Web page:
Differential pathlength factor informs evoked stimulus response in a mouse model of Alzheimer's disease

Alexander J. Lin, Adrien Ponticorvo, Anthony J. Durkin, Vasan Venugopalan, Bernard Choi, Bruce J. Tromberg

Research output: Contribution to journalArticlepeer-review

3 Scopus citations

Abstract

Baseline optical properties are typically assumed in calculating the differential pathlength factor (DPF) of mouse brains, a value used in the modified Beer-Lambert law to characterize an evoked stimulus response. We used spatial frequency domain imaging to measure in vivo baseline optical properties in 20-month-old control (n=8) and triple transgenic APP/PS1/tau (3xTg-AD) (n=5) mouse brains. Average μa for control and 3xTg-AD mice was 0.82±0.05 and 0.65±0.05 mm-1, respectively, at 460 nm; and 0.71±0.04 and 0.55±0.04 mm-1, respectively, at 530 nm. Average μs′ for control and 3xTg-AD mice was 1.5±0.1 and 1.7±0.1 mm-1, respectively, at 460 nm; and 1.3±0.1 and 1.5±0.1 mm-1, respectively, at 530 nm. The calculated DPF for control and 3xTg-AD mice was 0.58±0.04 and 0.64±0.04 OD mm, respectively, at 460 nm; and 0.66±0.03 and 0.73±0.05 OD mm, respectively, at 530 nm. In hindpaw stimulation experiments, the hemodynamic increase in brain tissue concentration of oxyhemoglobin was threefold larger and two times longer in the control mice compared to 3xTg-AD mice. Furthermore, the washout of deoxyhemoglobin from increased brain perfusion was seven times larger in controls compared to 3xTg-AD mice (p<0.05).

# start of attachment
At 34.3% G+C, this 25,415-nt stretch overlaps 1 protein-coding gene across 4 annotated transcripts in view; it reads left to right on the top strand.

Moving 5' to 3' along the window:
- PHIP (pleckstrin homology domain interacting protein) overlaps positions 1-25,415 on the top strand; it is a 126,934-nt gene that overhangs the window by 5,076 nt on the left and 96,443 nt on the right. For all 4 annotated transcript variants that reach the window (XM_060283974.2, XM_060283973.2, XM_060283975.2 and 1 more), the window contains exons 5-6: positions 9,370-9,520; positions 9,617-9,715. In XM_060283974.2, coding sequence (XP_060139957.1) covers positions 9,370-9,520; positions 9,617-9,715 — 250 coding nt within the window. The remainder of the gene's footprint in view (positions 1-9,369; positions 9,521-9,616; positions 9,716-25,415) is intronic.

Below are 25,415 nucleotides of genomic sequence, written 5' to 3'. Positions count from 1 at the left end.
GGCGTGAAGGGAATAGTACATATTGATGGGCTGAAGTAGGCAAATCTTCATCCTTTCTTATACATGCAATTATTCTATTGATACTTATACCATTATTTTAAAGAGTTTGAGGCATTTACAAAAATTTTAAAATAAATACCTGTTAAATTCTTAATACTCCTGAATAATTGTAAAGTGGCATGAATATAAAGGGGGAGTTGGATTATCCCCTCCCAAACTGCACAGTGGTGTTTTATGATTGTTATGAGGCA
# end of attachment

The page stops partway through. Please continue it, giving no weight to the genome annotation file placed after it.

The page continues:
Original languageEnglish
Article number045001
JournalNeurophotonics
Volume2
Issue number4
DOIs
StatePublished - Oct 1 2015

Keywords

  • LED microprojector
  • absorption
  • cerebral metabolic rate of oxygen
  • functional activation
  • scattering
  • spatial frequency domain imaging
  • tissue optics

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